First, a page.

It isn’t often that bears and icicles get to hang out together; usually bears are in hibernation mode when icicles like to grow. But a unique set of circumstances in northern Yukon sees grizzlies fishing in warm(ish) water each fall when the air is below zero, creating body icicles like the ones pictured here.
You and I will likely not ever see this except through photos. The Wilderness Preserve and Habitat Protection areas where Fishing Branch River flows are only accessible by helicopter, dogsled or snowmobile (besides the fact that they’re protected).
The park the river flows through is officially named Ni’iinlii Njik, after the “river where salmon spawn” or Fishing Branch River as it is known on maps. This is a special area to the Vuntut Gwichin First Nation and the area became a Territorial Park in 1999 out of the nation’s land claim settlement.
I learned about Fishing Branch from chatting with Gord Macrae, good neighbour, accomplished outdoorsman and Superintendent of Klondike Region for Yukon Parks. Actually what happened was that I was chatting on the street with his partner and asked in passing, “Where’s Gord these days?”
“Oh, he’s up at Fishing Branch for a week,” she replied, “taking photos of grizzlies with icicles all over them.” This man has one of the best jobs, I thought.
When Gord returned, I asked if he’d be willing to share some of the 300+ photos with The Ice Cubicle.
He was, which is a gift for the rest of us since this endangered species is harder to find.
Gord also wrote out some information on the area.
“Because the salmon run at Fishing Branch is very late, the bears must swim and dive for fish in cold temperatures and snow, and are often covered in ice and snow – making for a very unusual look and a unique photography experience.
Since the area became a Territorial Park, it has been managed through a co-operative effort between the Vuntut Gwechin and the Yukon Government and a third party, a commercial venture jointly owned by the Vuntut Gwechin called “Bear Cave Mountain Eco-Adventures.” This is a commercial bear viewing operation that takes place from late September through October. A limited number of guests are guided to view grizzly bears as they hunt and eat late spawning chum and coho salmon, just before hibernation.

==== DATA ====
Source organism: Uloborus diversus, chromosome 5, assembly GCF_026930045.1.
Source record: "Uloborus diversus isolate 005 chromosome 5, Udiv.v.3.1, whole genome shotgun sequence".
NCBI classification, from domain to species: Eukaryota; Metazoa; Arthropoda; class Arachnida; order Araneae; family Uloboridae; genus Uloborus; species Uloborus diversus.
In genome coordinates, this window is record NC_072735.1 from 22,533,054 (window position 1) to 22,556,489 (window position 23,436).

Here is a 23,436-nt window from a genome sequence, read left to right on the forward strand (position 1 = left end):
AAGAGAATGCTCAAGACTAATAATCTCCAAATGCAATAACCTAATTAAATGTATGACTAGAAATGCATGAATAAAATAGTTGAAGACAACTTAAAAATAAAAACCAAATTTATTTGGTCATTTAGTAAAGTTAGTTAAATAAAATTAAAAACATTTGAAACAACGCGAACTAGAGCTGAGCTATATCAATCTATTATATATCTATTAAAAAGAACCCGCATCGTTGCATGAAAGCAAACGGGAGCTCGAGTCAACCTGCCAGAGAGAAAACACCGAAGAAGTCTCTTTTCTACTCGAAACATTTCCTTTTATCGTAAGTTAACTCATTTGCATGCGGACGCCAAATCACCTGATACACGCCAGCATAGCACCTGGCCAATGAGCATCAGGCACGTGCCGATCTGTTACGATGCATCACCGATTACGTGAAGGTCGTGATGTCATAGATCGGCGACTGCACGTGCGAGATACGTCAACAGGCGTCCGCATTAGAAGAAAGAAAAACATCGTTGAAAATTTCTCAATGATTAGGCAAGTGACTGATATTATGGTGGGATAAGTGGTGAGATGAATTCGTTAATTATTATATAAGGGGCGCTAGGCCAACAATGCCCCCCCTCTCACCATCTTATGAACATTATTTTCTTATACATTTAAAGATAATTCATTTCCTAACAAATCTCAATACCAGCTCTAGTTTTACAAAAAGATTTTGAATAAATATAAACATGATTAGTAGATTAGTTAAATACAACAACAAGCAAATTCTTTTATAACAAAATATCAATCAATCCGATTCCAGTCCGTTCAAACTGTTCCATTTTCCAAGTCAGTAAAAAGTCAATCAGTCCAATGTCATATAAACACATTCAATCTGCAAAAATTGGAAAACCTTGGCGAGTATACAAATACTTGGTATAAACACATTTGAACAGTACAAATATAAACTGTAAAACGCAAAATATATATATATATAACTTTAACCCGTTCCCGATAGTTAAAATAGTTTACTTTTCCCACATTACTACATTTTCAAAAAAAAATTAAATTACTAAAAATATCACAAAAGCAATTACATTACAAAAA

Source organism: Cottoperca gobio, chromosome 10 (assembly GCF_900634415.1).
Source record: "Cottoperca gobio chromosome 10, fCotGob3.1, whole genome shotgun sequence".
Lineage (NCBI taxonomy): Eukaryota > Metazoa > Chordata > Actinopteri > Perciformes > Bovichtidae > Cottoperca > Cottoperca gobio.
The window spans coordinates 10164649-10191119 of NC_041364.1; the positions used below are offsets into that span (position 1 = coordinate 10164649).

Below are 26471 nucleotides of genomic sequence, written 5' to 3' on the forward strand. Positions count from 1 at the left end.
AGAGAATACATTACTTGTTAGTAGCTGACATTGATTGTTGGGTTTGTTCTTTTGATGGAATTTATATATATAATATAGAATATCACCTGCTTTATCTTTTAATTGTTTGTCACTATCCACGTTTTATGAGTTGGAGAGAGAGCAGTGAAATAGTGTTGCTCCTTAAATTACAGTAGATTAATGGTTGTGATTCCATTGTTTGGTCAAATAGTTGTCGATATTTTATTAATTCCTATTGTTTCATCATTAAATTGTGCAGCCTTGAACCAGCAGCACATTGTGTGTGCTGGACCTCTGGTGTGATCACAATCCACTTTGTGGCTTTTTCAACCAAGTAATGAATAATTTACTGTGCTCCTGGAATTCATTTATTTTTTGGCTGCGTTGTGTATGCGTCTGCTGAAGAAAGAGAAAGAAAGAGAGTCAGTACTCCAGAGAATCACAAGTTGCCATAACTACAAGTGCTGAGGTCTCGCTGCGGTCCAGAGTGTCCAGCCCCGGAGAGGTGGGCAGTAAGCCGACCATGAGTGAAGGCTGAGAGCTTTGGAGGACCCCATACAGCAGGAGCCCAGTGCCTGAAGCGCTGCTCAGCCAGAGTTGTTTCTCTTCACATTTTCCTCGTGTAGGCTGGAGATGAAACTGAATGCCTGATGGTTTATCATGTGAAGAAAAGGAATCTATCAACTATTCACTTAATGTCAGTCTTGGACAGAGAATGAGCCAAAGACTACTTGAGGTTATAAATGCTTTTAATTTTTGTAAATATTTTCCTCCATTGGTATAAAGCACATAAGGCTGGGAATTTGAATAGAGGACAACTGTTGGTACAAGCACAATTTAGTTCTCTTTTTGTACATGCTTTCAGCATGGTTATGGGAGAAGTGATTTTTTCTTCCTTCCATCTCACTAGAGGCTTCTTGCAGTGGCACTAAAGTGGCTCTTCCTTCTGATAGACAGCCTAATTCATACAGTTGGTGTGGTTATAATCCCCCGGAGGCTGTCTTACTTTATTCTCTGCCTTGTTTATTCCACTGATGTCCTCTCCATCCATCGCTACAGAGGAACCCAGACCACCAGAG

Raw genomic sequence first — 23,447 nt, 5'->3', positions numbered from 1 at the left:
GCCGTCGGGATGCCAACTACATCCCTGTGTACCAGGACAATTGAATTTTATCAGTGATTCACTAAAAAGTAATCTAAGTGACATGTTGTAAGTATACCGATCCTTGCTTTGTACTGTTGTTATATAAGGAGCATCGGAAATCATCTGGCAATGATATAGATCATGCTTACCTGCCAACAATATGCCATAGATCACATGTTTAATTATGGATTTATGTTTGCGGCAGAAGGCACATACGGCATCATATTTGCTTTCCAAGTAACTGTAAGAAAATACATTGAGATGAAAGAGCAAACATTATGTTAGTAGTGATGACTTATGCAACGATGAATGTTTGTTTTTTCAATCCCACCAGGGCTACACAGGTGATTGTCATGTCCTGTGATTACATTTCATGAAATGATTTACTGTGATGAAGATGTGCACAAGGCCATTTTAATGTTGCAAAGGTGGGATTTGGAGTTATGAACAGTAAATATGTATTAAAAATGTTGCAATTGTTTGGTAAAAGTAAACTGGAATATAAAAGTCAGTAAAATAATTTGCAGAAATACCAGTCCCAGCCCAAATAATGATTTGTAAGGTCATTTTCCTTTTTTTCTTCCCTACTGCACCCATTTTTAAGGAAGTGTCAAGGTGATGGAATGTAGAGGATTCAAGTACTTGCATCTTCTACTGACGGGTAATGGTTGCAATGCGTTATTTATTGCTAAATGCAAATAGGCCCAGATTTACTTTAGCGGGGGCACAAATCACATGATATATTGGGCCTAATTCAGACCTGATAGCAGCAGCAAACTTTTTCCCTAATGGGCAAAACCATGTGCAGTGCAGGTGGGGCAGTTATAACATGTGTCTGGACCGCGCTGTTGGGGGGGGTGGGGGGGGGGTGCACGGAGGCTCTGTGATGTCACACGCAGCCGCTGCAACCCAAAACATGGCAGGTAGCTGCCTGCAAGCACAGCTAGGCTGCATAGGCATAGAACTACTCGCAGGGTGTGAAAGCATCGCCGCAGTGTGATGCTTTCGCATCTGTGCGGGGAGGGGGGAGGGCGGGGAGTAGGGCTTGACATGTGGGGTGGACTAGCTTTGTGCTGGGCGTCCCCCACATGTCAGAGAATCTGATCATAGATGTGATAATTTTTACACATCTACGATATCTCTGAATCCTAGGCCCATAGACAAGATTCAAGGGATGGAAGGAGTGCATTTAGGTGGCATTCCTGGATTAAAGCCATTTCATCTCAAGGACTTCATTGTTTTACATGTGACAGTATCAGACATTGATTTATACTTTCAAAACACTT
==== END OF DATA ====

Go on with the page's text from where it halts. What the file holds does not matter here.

The number of people who are allowed to do this at any one time during the bear viewing season is 5 including the guide (according to the management plan for the Park). This very limited restriction is meant to protect the bears and the salmon.
A part of the viewing operation is a monitoring project put together by a masters student to determine whether or not commercial bear viewing has any effect on bear behaviour, especially the eating behaviour – i.e. we do not want the commercial operation to negatively affect bears that are attempting to put on weight and fat prior to hibernation.
There were four of us who went, 2 from Yukon parks, one contractor planning to fabricate interpretive panels, and the guide, Phil Tympany. We flew in on Oct 17 and out to Dawson on Oct 24.”
Gord also explained that the viewing area is always in the same place, so the grizzlies can become used to the fact that that spot has humans showing up from time to time. This allows the bears to choose their distance, instead of having to change their location because of humans moving deeper into grizzly territory.
This version of wilderness tourism makes so much sense. It’s the wisdom of the Vuntut Gwichin and Yukon Parks rangers and wilderness guides who care about keeping the ecosystem healthy and valued. There are lots of details about Ni’iinlii Njik’s management plan on Yukon Parks’ website here.
One more thing, how does the water stay warm, remaining at about 3 degrees C when the air reaches temperatures of minus-50 and lower?
The area is made of karst – limestone formations that form channels and linked systems underground (similar to much of Vancouver Island, interestingly). The Yukon Parks description puts it this way:
Thermal energy from summer waters is stored in the underground reservoirs, and waters resurface and flow year-round, in spite of severe winter conditions. These warm waters seep through forest floors, causing unique permafrost-free conditions and an island of temperate forest around Bear Cave Mountain and along tributaries of the Fishing Branch River.
Looking at the beauty and grace of this creature gives me a better idea of what these animals are like when they’re not photographed a) fighting, b) in conflict with humans, or c) dead. Here’s a slideshow of some more shots from Gord – fewer icicles here, but Gord used “burst” shots so there’s more tracking of one bear’s fishing action, which is pretty fantastic to see.